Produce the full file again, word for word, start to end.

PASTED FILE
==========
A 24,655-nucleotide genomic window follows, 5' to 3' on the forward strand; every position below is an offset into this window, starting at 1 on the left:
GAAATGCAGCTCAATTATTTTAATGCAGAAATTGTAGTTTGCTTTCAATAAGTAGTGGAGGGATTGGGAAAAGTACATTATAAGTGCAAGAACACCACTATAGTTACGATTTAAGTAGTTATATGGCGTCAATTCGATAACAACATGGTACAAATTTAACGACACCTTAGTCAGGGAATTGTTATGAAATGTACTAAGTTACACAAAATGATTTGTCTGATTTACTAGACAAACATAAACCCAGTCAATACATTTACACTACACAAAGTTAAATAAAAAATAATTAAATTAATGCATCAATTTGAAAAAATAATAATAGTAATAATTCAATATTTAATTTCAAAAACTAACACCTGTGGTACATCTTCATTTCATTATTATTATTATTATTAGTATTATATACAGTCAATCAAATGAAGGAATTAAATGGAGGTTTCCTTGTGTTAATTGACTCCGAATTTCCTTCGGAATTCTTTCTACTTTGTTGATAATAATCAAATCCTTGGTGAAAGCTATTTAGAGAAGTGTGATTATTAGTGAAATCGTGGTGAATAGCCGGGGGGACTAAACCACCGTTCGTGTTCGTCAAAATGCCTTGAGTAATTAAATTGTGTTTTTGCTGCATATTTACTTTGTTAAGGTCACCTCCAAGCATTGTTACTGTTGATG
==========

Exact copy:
A 24,655-nucleotide genomic window follows, 5' to 3' on the forward strand; every position below is an offset into this window, starting at 1 on the left:
GAAATGCAGCTCAATTATTTTAATGCAGAAATTGTAGTTTGCTTTCAATAAGTAGTGGAGGGATTGGGAAAAGTACATTATAAGTGCAAGAACACCACTATAGTTACGATTTAAGTAGTTATATGGCGTCAATTCGATAACAACATGGTACAAATTTAACGACACCTTAGTCAGGGAATTGTTATGAAATGTACTAAGTTACACAAAATGATTTGTCTGATTTACTAGACAAACATAAACCCAGTCAATACATTTACACTACACAAAGTTAAATAAAAAATAATTAAATTAATGCATCAATTTGAAAAAATAATAATAGTAATAATTCAATATTTAATTTCAAAAACTAACACCTGTGGTACATCTTCATTTCATTATTATTATTATTATTAGTATTATATACAGTCAATCAAATGAAGGAATTAAATGGAGGTTTCCTTGTGTTAATTGACTCCGAATTTCCTTCGGAATTCTTTCTACTTTGTTGATAATAATCAAATCCTTGGTGAAAGCTATTTAGAGAAGTGTGATTATTAGTGAAATCGTGGTGAATAGCCGGGGGGACTAAACCACCGTTCGTGTTCGTCAAAATGCCTTGAGTAATTAAATTGTGTTTTTGCTGCATATTTACTTTGTTAAGGTCACCTCCAAGCATTGTTACTGTTGATG